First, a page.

To most people, the idea that the Amish would ever comprise the majority of the American population probably sounds ludicrous. If, however, the U.S. Amish population continues to grow at its current rate for the next two centuries, this Anabaptist sect, currently numbering roughly 350,000, will surpass 300 million individuals. Even if the total United States population grows to 600 million during the same time frame, the Amish would be at the precipice of a demographic majority in one of the world’s largest nations.
The Amish are a religious and cultural sect that emerged from Germanic portions of Switzerland in the 17th century. Facing persecution, the sect relocated to what is now the United States of America in the 1700s. While each affiliation and settlement has a different level of integration with the broader community, the Amish are best known for their degree of separation from the outside world, as well as for avoiding technologies that undermine the social fabric of their community. In many Amish settlements, these technologies extend to modern conveniences such as electricity and automobiles.
Why do many serious demographers believe the United States will be majority-Amish in two hundred years? In short, the Amish are among the world’s fastest growing populations. If the Amish were a country, it would be ranked as having the second-highest fertility rate in the world, second only to Niger. And, unlike most fast-growing populations, the Amish reside in a developed country with a low infant mortality rate, facilitating even more rapid growth (though it should be noted that many Amish avoid interactions with the medical system). Additionally, Amish have a high retention rate of roughly 90 percent, a rate showing no sign of decreasing.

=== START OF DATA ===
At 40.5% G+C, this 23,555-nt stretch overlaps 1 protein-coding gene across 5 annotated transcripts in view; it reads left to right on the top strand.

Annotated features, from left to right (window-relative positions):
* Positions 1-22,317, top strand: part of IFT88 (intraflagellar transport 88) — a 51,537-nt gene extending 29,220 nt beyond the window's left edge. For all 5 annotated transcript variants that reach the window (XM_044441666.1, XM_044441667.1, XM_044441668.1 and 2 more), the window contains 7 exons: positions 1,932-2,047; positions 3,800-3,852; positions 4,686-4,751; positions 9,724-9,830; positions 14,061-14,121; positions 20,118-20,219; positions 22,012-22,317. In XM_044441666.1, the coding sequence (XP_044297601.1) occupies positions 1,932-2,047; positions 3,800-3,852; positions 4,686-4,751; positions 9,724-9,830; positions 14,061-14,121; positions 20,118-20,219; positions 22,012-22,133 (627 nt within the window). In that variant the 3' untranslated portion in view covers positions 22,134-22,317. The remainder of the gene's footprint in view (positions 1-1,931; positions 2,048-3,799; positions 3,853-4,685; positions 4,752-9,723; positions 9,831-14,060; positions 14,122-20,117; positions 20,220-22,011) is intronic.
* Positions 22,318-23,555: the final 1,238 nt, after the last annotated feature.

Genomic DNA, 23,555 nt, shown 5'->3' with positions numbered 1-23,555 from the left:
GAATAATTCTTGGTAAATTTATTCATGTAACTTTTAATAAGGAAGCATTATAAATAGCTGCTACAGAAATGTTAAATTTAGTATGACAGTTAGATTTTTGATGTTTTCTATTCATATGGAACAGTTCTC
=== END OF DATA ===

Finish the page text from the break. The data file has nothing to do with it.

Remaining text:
As a result, the Amish population has consistently doubled every twenty years for the past century, leading to growth from a mere 5,000 in 1920 to 361,635 as of 2021. Given the mathematics of exponential growth, this consistent population growth, even from a low initial base, yields extraordinary results if extrapolated over the long term. If the Amish population continues to double each twenty years, it will reach roughly 5.6 million in 2100. This growth, though astounding, would probably be unnoticeable to most Americans. In the 2100s, however, it would begin to yield conspicuous results. A population of 5.6 million Amish would, if doubled each twenty years, reach 22.4 million in 2140, 44.8 million in 2160, 89.6 million in 2180, and 179.2 million in 2200. By 2220, it would amount to 358.4 million individuals.
A similar trajectory would likewise occur in Canada, which currently hosts 5,000 Amish (Canada is also home to many other fast-growing Anabaptist groups, such as Mennonites and Hutterites). This number would, if following historical patterns, reach 80,000 in 2100. By 2200, this population would be over 2.5 million, and the majority of Canada’s population would become Amish in succeeding decades, reaching over 80 million by 2300. Amish settlements have even begun to emerge in Latin America even as the region’s fertility rate has plummeted, suggesting that Amish and Mennonites will become a larger component of the region’s population in the future.
This projected growth, of course, is not inevitable. Several variables, such as lower retention or fertility rates, could dramatically alter the Amish population trajectory. The nature of exponential growth is such that even slight deviations from current population growth rates will have dramatic ramifications in future centuries.
However, the notion of a future Amish majority is a fun to consider, and, if the status quo carries forward, will occur. The produce and tourism would be fantastic.
(August 12, 2021). The Amish Population in 2021. Amish America. Retrieved February 12, 2022, from https://amishamerica.com/2021-amish-population/#maincontent.
Gardey, E. (July 31, 2019). Amish Projected To Overtake The Current US Population In 215 Years, If Growth Rates Continue. Daily Caller. Retrieved February 12, 2022, from https://dailycaller.com/2019/07/31/amish-population-america-growth-rates/.
Kaufmann, E. (2011). Shall the Religious Inherit the Earth?: Demography and Politics in the Twenty-first Century. Profile Books.
Stone, L. (February 8, 2018). How Long Until We’re All Amish? Medium. Retrieved February 12, 2022, from https://medium.com/migration-issues/how-long-until-were-all-amish-268e3d0de87.